As fans, we love seeing the Rangers win. As smart fans, we love it more when they win and have good process on the ice. I still love the wins, but as bad process has continues to trouble the Rangers, I’m waiting for the other shoe to drop. That shoe, of course, is Father Time coming for Henrik Lundqvist. So while I wait for that, I consistently check on-ice process, hoping for an improvement.
The Rangers are a weird team and Alain Vigneault is a weird coach. This is a club that, for the past three seasons, has consistently outperformed basically every stat that we use as predictive measures, at least in the regular season. Outside of the 2013-2015 runs, the Rangers haven’t exactly performed well in the playoffs. There has to be a reason why they consistently outperform their stats in the regular season, though.
One thing that has been a steady statement is that the Rangers are a great offensive team that struggle mightily on defense. This year especially, the strategy has been “score a few and hope Hank makes the save.” It’s worked so far this year, but Hank is 35 years old. So we hope for better process.
In an effort to see how the Rangers’ process has been doing over this 6-3 run in December, I looked at each individual game and looked at the xGF and xGA numbers, as well as outcome. Not the most sophisticated approach, and full of small sample size warnings, but I wanted to see how they were doing.
*-All stats from Corsica.hockey. I had to manually make these tables, as there was no other way to gather this data. Woof. If I miscounted, yell at me in the comments. Was not intentional.
Right off the bat we see some bad trends. The on-ice process resulted in a favorable xGF just three times, with the Rangers going 2-1 in those games. They went 4-2 when their xGA was higher. It’s worth noting that the Rangers outscored their xGF in eight of the nine games. That means two things: They are seeing their skilled team shoot better after a rough and unlucky start to the season, and their powerplay is really picking up the slack. Eventually that will level out. When you take a team that doesn’t have a favorable xGF/xGA (aka xGF%) ratio and combine it with outperforming their xGF, you have a team that is skating on thin ice.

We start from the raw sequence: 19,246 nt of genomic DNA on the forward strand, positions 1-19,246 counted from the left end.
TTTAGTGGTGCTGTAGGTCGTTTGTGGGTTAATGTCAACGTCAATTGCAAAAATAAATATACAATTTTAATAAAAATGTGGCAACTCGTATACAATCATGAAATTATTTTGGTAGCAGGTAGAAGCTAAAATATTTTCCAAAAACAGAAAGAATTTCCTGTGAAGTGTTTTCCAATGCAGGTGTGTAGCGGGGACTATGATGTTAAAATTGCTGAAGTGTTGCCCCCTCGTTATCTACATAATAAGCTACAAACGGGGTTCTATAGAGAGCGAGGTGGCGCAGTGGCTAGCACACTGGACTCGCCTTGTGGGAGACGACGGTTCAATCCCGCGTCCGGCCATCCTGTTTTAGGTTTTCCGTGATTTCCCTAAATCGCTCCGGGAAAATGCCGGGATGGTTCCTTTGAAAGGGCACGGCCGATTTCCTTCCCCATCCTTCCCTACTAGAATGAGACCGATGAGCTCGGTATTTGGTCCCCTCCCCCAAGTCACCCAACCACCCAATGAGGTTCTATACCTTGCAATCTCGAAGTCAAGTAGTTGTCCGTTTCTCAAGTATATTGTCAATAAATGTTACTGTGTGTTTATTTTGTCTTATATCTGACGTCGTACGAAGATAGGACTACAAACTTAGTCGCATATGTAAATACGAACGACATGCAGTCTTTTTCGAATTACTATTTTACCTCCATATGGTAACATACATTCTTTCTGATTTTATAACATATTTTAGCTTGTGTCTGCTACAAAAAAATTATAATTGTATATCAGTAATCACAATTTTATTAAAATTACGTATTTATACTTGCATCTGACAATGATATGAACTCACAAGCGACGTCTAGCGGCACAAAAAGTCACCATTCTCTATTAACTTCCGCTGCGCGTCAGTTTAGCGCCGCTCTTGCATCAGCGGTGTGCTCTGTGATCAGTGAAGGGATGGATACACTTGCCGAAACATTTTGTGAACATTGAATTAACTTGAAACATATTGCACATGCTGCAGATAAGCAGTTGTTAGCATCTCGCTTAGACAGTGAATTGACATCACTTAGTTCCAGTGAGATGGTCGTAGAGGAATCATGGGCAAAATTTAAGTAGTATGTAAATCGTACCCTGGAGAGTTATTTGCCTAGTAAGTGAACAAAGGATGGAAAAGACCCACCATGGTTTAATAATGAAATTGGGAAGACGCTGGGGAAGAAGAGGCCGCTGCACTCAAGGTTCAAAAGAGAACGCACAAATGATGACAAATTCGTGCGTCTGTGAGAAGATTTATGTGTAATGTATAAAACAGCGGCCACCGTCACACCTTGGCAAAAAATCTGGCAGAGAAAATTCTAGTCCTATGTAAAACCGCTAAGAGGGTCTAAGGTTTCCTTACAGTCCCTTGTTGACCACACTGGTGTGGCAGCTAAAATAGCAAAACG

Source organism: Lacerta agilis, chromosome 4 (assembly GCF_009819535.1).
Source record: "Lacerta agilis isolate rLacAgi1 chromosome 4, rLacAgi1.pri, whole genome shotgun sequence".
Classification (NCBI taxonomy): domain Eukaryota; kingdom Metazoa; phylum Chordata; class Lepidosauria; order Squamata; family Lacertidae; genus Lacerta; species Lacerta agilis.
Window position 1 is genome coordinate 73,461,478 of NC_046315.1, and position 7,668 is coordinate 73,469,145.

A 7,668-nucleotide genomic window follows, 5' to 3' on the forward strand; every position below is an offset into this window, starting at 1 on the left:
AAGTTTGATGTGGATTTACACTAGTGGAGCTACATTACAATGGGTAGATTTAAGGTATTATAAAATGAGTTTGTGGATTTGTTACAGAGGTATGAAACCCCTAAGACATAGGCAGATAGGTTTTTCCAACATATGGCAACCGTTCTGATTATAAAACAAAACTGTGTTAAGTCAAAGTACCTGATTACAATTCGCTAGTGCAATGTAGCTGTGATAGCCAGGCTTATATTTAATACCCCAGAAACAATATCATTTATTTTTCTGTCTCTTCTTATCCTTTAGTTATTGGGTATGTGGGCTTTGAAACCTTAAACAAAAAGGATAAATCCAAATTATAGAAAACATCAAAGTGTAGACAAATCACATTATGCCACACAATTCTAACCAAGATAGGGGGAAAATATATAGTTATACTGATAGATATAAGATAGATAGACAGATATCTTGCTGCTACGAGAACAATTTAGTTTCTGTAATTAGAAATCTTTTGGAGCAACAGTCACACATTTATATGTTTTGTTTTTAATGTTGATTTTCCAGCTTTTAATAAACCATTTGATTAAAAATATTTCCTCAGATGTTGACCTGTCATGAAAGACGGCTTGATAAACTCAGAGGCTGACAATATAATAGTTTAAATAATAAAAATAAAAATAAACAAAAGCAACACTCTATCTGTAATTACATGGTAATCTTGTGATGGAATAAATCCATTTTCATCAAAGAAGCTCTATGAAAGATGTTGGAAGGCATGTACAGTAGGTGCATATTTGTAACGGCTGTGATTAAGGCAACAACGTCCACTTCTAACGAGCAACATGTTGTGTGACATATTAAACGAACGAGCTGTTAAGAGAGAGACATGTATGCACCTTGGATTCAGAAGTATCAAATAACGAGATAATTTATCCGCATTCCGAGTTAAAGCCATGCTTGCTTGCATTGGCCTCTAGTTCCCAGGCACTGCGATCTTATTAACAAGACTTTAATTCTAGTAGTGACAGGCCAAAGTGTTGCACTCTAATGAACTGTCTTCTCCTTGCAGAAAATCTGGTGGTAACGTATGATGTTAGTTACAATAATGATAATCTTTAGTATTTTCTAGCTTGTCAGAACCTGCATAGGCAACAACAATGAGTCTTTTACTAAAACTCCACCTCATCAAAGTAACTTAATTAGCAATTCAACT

Now that is a small nine game sample over a period of time where the Rangers didn’t have their top center. It’s a very valid argument. So let’s go into November, where they went on a huge run while fully healthy. The Rangers went 9-3 in November.
The fully healthy Blueshirts had an xGF > xGA in 7 out of 12 games, going 6-1 in that span. That means they went 3-2 in the five games where their xGA was higher. The Rangers also outscored their xGF in all but one game. So the same observations above apply. But it’s also better process when the team is healthy. A fairly logical statement, but one that shows the team desperately needs another center, something we’ve beaten to death since July.
This is also small sample size of a healthy team on a run. Let’s look at October, the month that drove most fans to the ledge. The Blueshirts went 4-9 this month:
The Rangers had a xGF>xGA six times on October, going 1-5 (!!) in that stretch. In the seven times they had a higher xGA, they went 3-4. Funny enough, the Vegas game that saved AV’s job was actually the worst defensive performance of the season at that time, in terms of xGA. It’s also worth noting that in this month, AV spent a good amount of time messing with us by dressing 11F and 7D.
All in all, the Rangers have had a xGF>xGA 16 times this season, going 9-7 in that span. Compared to the 18 games where their xGA was higher than their xGF, going 10-8 in those games.
So what does this tell us? This is by no means a concrete statistical analysis. It’s just a fun little exercise that I wanted to do. This has no statistical proof or bearing. But there are a few things we can take from this:
- Special teams will carry this team if they can’t defend at even strength, which they can’t.
- This team will live and die by their shooting-percentage streaks and Henrik Lundqvist. If they both falter at the same time, they will get steam rolled.
- Mika ZIbanejad cannot get hurt anymore.
- The Rangers really need to get another center.
- The even strength defense is miserable. The offense is a top-five group. This we knew already.
The Rangers, at least in this exercise, appear to be trending in the right direction. However we have three really weird months to work with, and none are truly indicative of this team’s true potential. October was a train wreck. November was the complete opposite end of the spectrum. December isn’t done and influenced by injuries.
I have to admit, I was hoping to get something more concrete while doing this. Alas, it was not to be. The “just win baby” mentality is incredibly flawed, as we can all see that this team is not as good as their record after October. They also are not as bad as their record in October. The Rangers are an enigma.